The bulletin also confirmed that other methods than a truck- or car-bomb could be used, including attacks with small-arms, homemade explosive devices, and poisons.
Al Qaeda would probably provide its operatives with enough autonomy to select the particular target and method of attack, the bulletin says, and an attack may involve operatives carrying U.S. documentation.
Intelligence officials believe al Qaeda "likely maintained an interest since at least February 2010 in conducting large attacks in the Homeland timed to coincide with symbolic dates, to include the 10-year anniversary of the 9/11 terrorist attacks," the document says.
The death of Osama bin Laden in a U.S raid in Pakistan in May and the "removal" of several senior al Qaeda figures since then could add to the organization's desire to stage an attack on a symbolic date such as September 11, the bulletin says.
Such an attack would be a means to "reassert the group's relevance" and avenge bin Laden's death, it adds.
The bulletin, which is issued to federal, state and local authorities, guides and cautions law enforcement on responding to potential threats.
In Washington, local officials said the city has a robust plan in place and has been on heightened alert since September 1.
"I want to urge all of our citizens ... to remain calm and let our law enforcement professionals do their job. At the same time, we ask people to remain vigilant," Mayor Vincent Gray said. "If you see something, say something."
Unattended vehicles around key infrastructure will be towed, Washington Metropolitan Police Chief Cathy Lanier said.
In addition to the September terrorist attacks, New York was the scene of a botched Times Square car bombing in May 2010 by Pakistani-American Faisal Shahzad, who was sentenced to life in prison in October.
Federal officials said they were taking the threat seriously, while evidently trying to temper the news by saying such threats are commonplace in connection with key dates.
"It's accurate that there is specific, credible but unconfirmed threat information," said Matthew Chandler, spokesman for the Department of Homeland Security. "As we always do before important dates like the anniversary of 9/11, we will undoubtedly get more reporting in the coming days. Sometimes this reporting is credible and warrants intense focus, other times it lacks credibility and is highly unlikely to be reflective of real plots under way.
"Regardless, we take all threat reporting seriously, and we have taken, and will continue to take, all steps necessary to mitigate any threats that arise. We continue to ask the American people to remain vigilant as we head into the weekend," Chandler said in a prepared statement.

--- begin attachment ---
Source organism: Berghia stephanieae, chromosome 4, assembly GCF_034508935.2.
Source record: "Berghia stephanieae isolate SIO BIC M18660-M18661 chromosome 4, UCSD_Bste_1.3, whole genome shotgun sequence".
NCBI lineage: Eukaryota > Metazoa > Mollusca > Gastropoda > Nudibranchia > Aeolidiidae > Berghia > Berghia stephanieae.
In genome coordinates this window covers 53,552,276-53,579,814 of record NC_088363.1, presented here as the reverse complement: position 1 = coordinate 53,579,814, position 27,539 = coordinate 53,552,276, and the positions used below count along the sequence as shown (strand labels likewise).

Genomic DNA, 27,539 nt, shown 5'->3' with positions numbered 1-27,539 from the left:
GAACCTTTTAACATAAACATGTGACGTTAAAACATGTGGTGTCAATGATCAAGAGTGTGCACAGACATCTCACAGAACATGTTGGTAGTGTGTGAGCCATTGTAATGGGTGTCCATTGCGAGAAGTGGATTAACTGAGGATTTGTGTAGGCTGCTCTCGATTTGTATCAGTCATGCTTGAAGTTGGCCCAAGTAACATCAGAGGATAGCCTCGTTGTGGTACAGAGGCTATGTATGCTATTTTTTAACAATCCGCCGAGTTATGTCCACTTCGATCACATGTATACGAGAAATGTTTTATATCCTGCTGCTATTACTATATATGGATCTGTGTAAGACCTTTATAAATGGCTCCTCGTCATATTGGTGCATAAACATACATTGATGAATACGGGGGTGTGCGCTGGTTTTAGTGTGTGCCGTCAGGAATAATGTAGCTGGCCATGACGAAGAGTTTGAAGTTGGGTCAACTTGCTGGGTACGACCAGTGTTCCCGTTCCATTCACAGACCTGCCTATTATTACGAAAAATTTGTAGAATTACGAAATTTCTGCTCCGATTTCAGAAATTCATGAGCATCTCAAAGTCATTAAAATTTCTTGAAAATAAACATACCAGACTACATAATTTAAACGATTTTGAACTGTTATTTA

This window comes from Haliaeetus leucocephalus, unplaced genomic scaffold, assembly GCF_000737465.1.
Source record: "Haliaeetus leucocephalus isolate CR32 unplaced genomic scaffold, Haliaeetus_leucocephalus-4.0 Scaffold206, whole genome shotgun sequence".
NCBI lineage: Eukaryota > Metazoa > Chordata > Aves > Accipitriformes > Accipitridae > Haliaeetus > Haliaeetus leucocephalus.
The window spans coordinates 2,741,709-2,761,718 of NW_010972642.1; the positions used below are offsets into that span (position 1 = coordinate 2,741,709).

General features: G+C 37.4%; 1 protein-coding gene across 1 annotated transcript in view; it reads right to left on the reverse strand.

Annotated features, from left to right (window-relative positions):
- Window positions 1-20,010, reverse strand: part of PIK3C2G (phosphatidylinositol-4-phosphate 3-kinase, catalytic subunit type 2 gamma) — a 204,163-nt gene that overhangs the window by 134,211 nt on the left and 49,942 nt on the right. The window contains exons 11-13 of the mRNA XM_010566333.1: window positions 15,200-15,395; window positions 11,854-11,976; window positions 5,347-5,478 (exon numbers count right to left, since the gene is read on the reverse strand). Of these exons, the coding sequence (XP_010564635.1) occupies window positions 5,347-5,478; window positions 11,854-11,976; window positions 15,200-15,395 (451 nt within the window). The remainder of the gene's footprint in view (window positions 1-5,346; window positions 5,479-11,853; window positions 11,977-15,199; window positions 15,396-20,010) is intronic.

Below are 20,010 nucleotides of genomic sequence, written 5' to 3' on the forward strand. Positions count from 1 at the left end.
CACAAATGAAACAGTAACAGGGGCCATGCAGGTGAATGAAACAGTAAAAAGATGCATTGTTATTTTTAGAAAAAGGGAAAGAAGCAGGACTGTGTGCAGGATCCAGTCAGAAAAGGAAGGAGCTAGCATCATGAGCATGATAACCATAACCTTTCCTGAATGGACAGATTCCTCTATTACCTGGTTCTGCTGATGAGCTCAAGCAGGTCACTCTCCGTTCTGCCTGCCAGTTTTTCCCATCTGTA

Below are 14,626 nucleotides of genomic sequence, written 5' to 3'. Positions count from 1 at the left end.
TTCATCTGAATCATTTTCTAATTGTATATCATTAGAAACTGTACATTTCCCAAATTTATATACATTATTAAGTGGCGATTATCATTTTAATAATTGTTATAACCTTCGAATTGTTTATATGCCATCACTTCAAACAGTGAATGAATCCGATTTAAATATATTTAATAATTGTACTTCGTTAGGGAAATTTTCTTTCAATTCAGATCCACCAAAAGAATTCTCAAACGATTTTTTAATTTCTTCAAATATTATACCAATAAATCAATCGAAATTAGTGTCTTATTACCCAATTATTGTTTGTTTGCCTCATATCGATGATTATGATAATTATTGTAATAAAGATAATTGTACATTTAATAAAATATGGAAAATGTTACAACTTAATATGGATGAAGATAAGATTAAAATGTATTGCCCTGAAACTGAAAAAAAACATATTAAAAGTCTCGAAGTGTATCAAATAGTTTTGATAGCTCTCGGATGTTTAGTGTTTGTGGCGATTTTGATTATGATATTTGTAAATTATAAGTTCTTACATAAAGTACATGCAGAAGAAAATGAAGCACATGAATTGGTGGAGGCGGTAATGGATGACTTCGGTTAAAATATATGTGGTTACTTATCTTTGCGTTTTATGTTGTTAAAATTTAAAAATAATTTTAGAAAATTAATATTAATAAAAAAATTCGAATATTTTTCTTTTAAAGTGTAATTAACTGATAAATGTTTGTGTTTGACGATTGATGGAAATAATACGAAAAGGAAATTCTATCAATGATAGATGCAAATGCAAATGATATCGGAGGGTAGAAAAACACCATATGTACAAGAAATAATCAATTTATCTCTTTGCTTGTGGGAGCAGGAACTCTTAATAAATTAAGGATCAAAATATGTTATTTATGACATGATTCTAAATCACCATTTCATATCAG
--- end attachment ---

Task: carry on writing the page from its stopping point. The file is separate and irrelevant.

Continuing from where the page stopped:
Rep. Peter King, R-New York, chairman of the House Homeland Security Committee, said very specific details were made known to lawmakers about the threat. "Many agencies are looking at this from every possible angle," he said.
But it is not known yet if the threat is real, he said, adding, "I would tell people now to go about their lives. There's no need to panic."
A senior administration official with firsthand knowledge told CNN Contributor Townsend that although there is "specific, credible but unconfirmed threat information," there are a lot of questions about this information -- "weird things."
A federal law enforcement official told CNN that the threat appears to go beyond intelligence gathered from Osama bin Laden's compound after he was killed by Navy SEALs. That information talked about aspirations to carry out an attack on U.S. interests on the 10th anniversary of the 9/11 attacks.
Earlier Thursday, Homeland Security Secretary Janet Napolitano told reporters that intelligence officials had picked up "lots of chatter" on jihadi websites and elsewhere about the impending 10th anniversary of the September 11 terrorist attacks "and we're taking it all seriously," but nothing yet that warranted issuing a threat advisory.
Nonetheless, the department will be at a heightened level of readiness as the nation commemorates the anniversary, "staffing up" the Federal Air Marshals Service and other agencies, she said.CNN's Allan Chernoff, Thomas Evans, Terry Frieden, Jessica Yellin, John King, Jim Barnett, Pam Benson, Susan Candiotti and Ross Levitt also contributed to this report.http://www.cnn.com/2011/US/09/09/terror ... ?hpt=hp_t1